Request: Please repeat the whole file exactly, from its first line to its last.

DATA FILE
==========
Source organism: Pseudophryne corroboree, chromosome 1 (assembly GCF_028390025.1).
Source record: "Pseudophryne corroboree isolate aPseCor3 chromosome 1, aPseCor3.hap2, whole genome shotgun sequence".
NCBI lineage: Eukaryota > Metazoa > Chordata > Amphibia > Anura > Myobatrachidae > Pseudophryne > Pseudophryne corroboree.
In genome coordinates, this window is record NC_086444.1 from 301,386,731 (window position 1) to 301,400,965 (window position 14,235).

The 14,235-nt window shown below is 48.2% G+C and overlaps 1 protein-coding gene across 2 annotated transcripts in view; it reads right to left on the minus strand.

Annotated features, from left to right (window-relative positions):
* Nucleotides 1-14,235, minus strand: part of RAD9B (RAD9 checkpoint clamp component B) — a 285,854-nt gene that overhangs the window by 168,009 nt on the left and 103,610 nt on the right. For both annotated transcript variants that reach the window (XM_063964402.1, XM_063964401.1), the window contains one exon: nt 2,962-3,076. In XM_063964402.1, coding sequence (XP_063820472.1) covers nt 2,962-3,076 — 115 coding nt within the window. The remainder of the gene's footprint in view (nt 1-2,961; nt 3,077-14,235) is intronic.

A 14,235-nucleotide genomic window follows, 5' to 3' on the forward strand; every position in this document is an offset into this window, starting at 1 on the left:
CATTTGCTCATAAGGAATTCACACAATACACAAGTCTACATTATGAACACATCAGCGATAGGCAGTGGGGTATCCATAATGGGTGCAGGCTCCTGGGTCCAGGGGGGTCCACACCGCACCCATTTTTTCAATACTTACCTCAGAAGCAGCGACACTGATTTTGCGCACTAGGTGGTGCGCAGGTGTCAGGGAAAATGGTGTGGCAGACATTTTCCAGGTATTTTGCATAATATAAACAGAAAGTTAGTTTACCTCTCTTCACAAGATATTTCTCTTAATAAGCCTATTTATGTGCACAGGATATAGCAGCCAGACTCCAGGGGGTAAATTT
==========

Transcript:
Source organism: Pseudophryne corroboree, chromosome 1 (assembly GCF_028390025.1).
Source record: "Pseudophryne corroboree isolate aPseCor3 chromosome 1, aPseCor3.hap2, whole genome shotgun sequence".
NCBI lineage: Eukaryota > Metazoa > Chordata > Amphibia > Anura > Myobatrachidae > Pseudophryne > Pseudophryne corroboree.
In genome coordinates, this window is record NC_086444.1 from 301,386,731 (window position 1) to 301,400,965 (window position 14,235).

The 14,235-nt window shown below is 48.2% G+C and overlaps 1 protein-coding gene across 2 annotated transcripts in view; it reads right to left on the minus strand.

Annotated features, from left to right (window-relative positions):
* Nucleotides 1-14,235, minus strand: part of RAD9B (RAD9 checkpoint clamp component B) — a 285,854-nt gene that overhangs the window by 168,009 nt on the left and 103,610 nt on the right. For both annotated transcript variants that reach the window (XM_063964402.1, XM_063964401.1), the window contains one exon: nt 2,962-3,076. In XM_063964402.1, coding sequence (XP_063820472.1) covers nt 2,962-3,076 — 115 coding nt within the window. The remainder of the gene's footprint in view (nt 1-2,961; nt 3,077-14,235) is intronic.

A 14,235-nucleotide genomic window follows, 5' to 3' on the forward strand; every position in this document is an offset into this window, starting at 1 on the left:
CATTTGCTCATAAGGAATTCACACAATACACAAGTCTACATTATGAACACATCAGCGATAGGCAGTGGGGTATCCATAATGGGTGCAGGCTCCTGGGTCCAGGGGGGTCCACACCGCACCCATTTTTTCAATACTTACCTCAGAAGCAGCGACACTGATTTTGCGCACTAGGTGGTGCGCAGGTGTCAGGGAAAATGGTGTGGCAGACATTTTCCAGGTATTTTGCATAATATAAACAGAAAGTTAGTTTACCTCTCTTCACAAGATATTTCTCTTAATAAGCCTATTTATGTGCACAGGATATAGCAGCCAGACTCCAGGGGGTAAATTT